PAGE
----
detention hearing a few days after Masoud's arrest, the
prosecutor explained that enhanced penalties were a
possibility. [158-1] at 7. The first indictment did not
include the enhancement, , but within a few months (in
September 2018), the government publicly disclosed its intent
to seek a superseding indictment to include the enhancement.
[158-1] at 39. Masoud argues that the government would not
negotiate a plea agreement with him unless he admitted that
the seized drugs contained brodifacoum (rat poison); when he
refused, the government enhanced the charges against him.
 at 3. Although the superseding indictment was not filed
until February 2019, see , the record
demonstrates that the government was considering enhanced
charges at the outset of the prosecution, independently of
Masoud's expressed desire to go to trial. “[T]he
spectre of vindictiveness is lacking where the challenged
charge is independent of the one that formed the basis of the
exercise of the legal right.” Ribota, 792 F.3d
at 841. But even if the decision were tied to pre-trial plea
bargaining, the court of appeals has “not recognized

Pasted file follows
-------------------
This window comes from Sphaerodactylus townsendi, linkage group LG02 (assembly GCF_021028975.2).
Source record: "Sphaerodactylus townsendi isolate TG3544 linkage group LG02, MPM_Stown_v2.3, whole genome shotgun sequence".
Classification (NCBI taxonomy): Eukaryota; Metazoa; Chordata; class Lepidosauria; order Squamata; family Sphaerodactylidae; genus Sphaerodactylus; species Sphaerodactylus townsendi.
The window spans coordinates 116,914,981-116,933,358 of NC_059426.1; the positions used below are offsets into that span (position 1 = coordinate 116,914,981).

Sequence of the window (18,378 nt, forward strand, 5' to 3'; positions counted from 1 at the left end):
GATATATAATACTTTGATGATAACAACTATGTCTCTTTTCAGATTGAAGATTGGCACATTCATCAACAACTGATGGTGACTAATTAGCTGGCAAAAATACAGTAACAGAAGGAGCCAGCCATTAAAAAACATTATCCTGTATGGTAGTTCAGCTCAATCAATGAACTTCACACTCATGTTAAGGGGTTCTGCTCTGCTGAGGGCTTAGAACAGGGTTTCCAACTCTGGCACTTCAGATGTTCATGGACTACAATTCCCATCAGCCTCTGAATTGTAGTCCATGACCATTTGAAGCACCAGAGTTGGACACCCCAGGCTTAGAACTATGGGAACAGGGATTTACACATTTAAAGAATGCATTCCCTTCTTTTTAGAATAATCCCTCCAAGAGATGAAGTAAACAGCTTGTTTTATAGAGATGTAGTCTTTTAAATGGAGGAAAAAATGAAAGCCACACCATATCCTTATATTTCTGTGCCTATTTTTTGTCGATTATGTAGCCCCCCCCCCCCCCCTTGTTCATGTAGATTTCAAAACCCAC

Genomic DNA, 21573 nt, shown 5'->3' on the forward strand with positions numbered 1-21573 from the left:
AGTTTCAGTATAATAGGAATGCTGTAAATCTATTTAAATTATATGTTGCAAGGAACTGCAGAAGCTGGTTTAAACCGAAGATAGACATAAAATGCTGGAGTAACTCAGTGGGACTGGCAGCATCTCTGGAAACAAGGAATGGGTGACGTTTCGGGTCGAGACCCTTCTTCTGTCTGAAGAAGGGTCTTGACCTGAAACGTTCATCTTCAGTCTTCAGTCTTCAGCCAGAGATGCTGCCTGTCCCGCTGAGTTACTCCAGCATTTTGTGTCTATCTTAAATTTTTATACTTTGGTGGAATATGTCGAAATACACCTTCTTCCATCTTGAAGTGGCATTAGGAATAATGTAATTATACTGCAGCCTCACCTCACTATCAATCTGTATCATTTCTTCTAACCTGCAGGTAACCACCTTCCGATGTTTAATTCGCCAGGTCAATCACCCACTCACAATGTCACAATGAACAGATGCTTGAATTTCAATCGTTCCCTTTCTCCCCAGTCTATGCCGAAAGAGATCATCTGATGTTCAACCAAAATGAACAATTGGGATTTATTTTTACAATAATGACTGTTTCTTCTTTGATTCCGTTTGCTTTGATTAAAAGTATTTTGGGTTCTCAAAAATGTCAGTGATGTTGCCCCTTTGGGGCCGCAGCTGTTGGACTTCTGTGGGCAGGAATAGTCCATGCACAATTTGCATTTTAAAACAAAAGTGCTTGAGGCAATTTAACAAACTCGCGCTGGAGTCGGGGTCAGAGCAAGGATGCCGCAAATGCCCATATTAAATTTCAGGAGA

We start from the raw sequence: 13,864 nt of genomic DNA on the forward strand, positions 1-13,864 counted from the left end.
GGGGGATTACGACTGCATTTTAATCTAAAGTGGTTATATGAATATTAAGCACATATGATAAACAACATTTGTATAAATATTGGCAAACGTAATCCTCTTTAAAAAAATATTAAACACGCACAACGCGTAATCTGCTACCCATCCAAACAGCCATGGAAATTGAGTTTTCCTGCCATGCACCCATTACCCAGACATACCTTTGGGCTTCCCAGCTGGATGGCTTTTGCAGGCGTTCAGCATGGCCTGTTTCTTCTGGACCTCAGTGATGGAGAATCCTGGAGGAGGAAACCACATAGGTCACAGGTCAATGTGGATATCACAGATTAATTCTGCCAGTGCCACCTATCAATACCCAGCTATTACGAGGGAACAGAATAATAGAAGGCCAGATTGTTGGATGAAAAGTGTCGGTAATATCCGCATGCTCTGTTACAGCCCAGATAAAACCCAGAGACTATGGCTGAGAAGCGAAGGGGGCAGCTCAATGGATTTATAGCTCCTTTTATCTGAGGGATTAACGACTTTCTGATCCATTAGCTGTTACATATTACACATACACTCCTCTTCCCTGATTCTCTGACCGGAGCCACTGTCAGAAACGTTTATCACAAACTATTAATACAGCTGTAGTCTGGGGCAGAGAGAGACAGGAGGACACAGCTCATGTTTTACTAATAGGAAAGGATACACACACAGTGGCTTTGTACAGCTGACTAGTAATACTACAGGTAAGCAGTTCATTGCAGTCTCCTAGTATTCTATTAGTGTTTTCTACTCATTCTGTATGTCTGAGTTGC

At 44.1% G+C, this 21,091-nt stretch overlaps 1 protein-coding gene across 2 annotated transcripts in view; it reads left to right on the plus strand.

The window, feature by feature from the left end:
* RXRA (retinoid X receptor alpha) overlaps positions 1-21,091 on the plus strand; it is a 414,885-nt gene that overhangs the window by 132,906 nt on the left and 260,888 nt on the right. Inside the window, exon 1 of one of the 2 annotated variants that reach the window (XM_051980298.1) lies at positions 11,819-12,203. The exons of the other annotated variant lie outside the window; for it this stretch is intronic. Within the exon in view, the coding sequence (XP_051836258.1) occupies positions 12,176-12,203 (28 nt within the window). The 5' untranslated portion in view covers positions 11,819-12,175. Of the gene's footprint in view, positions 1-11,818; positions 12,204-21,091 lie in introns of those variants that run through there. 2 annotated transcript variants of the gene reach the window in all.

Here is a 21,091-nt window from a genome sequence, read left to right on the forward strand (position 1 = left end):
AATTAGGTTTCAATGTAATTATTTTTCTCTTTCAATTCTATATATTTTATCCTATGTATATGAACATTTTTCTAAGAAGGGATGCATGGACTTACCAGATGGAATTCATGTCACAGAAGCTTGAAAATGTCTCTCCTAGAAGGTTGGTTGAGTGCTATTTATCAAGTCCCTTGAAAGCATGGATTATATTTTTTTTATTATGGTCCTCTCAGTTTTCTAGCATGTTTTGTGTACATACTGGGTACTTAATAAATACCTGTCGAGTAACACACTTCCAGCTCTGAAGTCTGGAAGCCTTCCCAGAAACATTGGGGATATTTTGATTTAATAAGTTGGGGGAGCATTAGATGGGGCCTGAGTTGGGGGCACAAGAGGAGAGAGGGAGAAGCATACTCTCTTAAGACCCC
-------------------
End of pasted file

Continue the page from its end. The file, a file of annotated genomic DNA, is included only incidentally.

any circumstances in which a presumption of vindictiveness
has been deemed appropriate regarding events that occurred
before trial.” Id. at 840. The tactics
described by Masoud are permissible and are not considered
vindictive: “a prosecutor may threaten a defendant with
increased charges if he does not plead guilty, and follow
through on that threat if the defendant insists on his right
to stand trial.” United States v. Tingle, 880
F.3d 850, 856 (7th Cir. 2018). Defendant's motion to
dismiss is denied.
moved to dismiss the original indictment, before the grand
jury returned a superseding one. . Masoud has not
expressly raised those arguments against the superseding
indictment, and so apparently waives them. To the extent the
failure to renew his first motion was a forfeiture on his
part, the motion is denied on the merits.
offenses allegedly occurred in March 2018. By that time,
FUB-AMB had been placed on Schedule I for several months,